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Western Balkan leaders fume after summit fails to unblock EU bids – Reuters

EU leaders failed on Thursday to overcome Bulgaria’s objection to North Macedonia joining the bloc, leaving several Western Balkan leaders furious at the extent to which European aspirations across the region have been thwarted.

“I will be blunt,” furious North Macedonian Prime Minister Dimitar Kovačevski said speaking to reporters after the meeting. “What is happening now is a serious problem and a serious blow to the credibility of the European Union.”

There were glimmers of hope Thursday’s summit of Western Balkans and EU leaders could lead to a compromise between Bulgaria, which blocked North Macedonia’s EU membership after a dispute several years regarding history and language. But it quickly became clear Thursday morning that such hopes would soon be dashed.

After the meeting, which preceded a two-day EU leaders’ summit, Albanian Prime Minister Edi Rama criticized Bulgaria and the entire EU enlargement process.

“Bulgaria is a disgrace, but it’s not just Bulgaria,” he said. “The reason for this is the twisted spirit of enlargement – its totally twisted spirit. Bulgaria is the most amazing expression of this. The spirit of enlargement has evolved from a shared vision of an entire community to the removal of individual member states.

Rama was particularly sharp in his remarks. He denounced the fact that Bulgaria had made the EU “impotent”. He referenced the tracks perpetually doomed to purgatory in “Waiting for Godot.”

The Western Balkans’ EU prospects have returned to the spotlight amid Russia’s war in Ukraine, which has prompted Kyiv, along with neighboring Moldova and Georgia, to seek EU membership. On Thursday, EU leaders will nominate Ukraine and Moldova as official candidates, moving with an eagerness that reinforced just how much other EU candidates have been waiting in the wings.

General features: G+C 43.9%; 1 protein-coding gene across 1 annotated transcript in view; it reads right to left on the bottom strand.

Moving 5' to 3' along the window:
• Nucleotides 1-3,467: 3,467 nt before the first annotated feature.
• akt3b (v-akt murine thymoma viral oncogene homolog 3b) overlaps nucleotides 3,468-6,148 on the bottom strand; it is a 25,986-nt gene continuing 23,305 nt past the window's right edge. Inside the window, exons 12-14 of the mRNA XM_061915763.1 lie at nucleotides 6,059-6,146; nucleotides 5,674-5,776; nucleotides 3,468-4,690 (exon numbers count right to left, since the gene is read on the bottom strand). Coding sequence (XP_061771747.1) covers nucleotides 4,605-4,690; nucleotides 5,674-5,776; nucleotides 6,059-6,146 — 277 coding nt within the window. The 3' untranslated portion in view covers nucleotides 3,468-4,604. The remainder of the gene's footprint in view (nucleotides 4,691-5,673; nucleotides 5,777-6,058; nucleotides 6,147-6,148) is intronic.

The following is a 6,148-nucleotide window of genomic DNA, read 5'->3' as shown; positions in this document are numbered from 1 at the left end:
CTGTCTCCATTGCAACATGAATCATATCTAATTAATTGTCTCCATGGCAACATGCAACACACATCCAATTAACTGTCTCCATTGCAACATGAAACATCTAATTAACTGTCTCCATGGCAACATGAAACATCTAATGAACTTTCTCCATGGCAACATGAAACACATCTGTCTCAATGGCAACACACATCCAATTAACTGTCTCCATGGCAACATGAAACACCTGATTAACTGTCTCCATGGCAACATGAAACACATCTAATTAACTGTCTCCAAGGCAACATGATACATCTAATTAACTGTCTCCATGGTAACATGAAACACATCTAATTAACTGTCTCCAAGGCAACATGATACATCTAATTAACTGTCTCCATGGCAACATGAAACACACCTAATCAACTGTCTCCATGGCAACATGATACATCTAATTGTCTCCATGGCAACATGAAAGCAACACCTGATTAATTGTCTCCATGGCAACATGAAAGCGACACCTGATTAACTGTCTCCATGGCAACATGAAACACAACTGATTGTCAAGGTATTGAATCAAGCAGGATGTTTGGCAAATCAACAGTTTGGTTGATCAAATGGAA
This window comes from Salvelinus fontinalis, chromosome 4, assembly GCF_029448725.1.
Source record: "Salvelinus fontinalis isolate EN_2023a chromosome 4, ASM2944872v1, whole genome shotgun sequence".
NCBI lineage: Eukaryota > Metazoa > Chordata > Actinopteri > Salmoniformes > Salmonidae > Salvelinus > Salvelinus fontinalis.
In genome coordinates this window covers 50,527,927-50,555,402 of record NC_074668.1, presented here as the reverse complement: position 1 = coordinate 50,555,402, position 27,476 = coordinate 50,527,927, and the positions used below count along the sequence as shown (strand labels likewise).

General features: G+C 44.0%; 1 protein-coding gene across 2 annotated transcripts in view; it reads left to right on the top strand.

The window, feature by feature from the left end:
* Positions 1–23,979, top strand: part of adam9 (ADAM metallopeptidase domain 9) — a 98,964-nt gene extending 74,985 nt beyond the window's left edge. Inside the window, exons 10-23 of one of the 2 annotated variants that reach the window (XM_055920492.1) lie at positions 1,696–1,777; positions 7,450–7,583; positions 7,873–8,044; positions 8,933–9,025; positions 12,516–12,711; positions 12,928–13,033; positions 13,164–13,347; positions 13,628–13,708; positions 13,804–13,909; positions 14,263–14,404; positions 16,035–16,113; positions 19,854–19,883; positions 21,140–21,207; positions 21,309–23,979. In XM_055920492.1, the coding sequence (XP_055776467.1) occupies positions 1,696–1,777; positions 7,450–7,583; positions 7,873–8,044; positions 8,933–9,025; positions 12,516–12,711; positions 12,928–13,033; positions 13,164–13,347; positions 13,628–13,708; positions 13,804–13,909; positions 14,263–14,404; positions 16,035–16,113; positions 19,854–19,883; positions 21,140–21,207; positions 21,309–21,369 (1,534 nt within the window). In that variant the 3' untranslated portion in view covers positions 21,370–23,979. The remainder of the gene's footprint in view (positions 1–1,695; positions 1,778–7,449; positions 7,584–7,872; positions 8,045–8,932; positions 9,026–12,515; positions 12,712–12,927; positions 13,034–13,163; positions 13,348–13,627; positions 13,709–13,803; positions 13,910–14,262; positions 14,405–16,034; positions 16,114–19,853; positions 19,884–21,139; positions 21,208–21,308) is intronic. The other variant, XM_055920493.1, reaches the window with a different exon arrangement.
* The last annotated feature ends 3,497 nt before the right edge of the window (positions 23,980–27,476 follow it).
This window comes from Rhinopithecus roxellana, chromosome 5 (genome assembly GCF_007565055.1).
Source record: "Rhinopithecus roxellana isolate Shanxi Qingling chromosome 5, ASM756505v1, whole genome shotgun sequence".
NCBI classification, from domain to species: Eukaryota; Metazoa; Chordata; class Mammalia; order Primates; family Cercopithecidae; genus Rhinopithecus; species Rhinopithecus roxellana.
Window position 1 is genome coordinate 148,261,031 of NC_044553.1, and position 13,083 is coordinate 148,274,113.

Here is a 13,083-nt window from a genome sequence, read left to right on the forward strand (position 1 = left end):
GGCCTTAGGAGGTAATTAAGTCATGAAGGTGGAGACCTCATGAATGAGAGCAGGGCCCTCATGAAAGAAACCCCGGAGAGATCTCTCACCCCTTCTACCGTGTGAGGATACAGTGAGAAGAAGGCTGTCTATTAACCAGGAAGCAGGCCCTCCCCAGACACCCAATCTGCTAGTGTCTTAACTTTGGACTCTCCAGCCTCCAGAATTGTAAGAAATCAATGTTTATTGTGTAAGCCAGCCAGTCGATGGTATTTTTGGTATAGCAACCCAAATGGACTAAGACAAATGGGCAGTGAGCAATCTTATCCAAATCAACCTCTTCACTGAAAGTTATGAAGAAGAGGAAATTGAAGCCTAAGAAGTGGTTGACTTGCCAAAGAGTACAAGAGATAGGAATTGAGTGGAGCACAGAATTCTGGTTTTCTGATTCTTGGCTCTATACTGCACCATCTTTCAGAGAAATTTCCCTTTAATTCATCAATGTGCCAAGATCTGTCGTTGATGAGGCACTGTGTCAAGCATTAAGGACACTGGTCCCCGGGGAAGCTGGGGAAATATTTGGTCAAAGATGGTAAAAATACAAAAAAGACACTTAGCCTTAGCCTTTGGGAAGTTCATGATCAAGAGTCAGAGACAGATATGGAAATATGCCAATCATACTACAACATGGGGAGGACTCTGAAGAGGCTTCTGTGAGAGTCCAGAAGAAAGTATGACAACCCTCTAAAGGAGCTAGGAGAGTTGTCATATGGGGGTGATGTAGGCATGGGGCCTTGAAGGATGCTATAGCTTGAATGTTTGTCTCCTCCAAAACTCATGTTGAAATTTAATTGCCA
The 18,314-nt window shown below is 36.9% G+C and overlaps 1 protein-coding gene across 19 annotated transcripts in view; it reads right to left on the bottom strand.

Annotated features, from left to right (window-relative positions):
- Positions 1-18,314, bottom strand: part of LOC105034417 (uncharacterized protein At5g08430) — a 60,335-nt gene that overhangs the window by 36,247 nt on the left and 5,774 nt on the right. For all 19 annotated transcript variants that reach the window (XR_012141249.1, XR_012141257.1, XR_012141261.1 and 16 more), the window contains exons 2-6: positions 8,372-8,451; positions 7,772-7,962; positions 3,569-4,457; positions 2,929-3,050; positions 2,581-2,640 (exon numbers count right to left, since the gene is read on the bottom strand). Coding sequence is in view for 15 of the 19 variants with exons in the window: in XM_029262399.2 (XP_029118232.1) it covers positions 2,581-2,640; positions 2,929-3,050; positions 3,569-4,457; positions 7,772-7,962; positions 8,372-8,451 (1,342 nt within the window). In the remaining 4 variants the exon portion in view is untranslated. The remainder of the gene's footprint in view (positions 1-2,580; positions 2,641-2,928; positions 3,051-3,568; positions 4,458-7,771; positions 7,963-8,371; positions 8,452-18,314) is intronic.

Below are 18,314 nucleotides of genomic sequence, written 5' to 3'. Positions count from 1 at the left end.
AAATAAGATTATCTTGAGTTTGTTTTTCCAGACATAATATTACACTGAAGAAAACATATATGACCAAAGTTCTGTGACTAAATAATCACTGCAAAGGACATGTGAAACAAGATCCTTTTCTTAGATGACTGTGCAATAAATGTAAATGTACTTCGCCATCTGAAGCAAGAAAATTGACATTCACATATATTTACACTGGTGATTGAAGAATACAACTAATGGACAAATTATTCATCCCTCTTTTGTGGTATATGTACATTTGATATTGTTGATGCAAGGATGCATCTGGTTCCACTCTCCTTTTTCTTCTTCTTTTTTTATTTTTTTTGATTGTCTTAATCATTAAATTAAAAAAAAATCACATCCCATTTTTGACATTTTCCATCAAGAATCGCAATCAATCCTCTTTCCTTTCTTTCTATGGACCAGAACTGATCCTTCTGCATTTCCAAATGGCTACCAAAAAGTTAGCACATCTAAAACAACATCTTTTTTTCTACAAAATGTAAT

In the Western Balkans, North Macedonia has been an EU candidate since 2005. Serbia then secured the designation in 2012 and Albania joined in 2014. The waiting game left the region’s leaders grumbling.

“My country North Macedonia and the Republic of Albania, but also the region, we cannot be stuck in this situation because one country simply fails to coordinate and ensure the unblocking of a European path for us,” he added. Kovacevski said.

In a last-ditch effort to make progress before Thursday, the French EU presidency presented a proposal to break the deadlock last week.

But the plan was banned for North Macedonia, Kovačevski said, calling it “unacceptable”.

Thursday’s meeting saw a dose of chaos before it even started, with some regional leaders threatening to boycott Bulgaria’s longstanding stonewalling.

Bulgaria also fell into a precarious political situation just before the meeting, with Bulgarian Prime Minister Kiril Petkov loses a vote of no confidence, making him the country’s incumbent leader. As he made his way to the top, Petkov said he would leave the responsibility to the Bulgarian parliament to push the process forward, as the next elections approach.

“I will say that I promised the Bulgarian people that this decision should be taken by the Bulgarian parliament,” Petkov swore. “Only the Bulgarian parliament is the most representative institution. I will always keep my word. »

“We are expecting a discussion in parliament soon enough,” he added later. “The delay will not be long.”

French President Emmanuel Macron meanwhile told reporters that a deal between Skopje and Sofia was “a bit too early”.

Yet other EU leaders, including Dutch Prime Minister Mark Rutte insisted progress could be on the horizon.

“Nothing is ever easy in the Balkans, but here I think you could see a 50 to 60 percent chance of a breakthrough next week,” Rutte said.

Maïa de La Baume contributed to the report.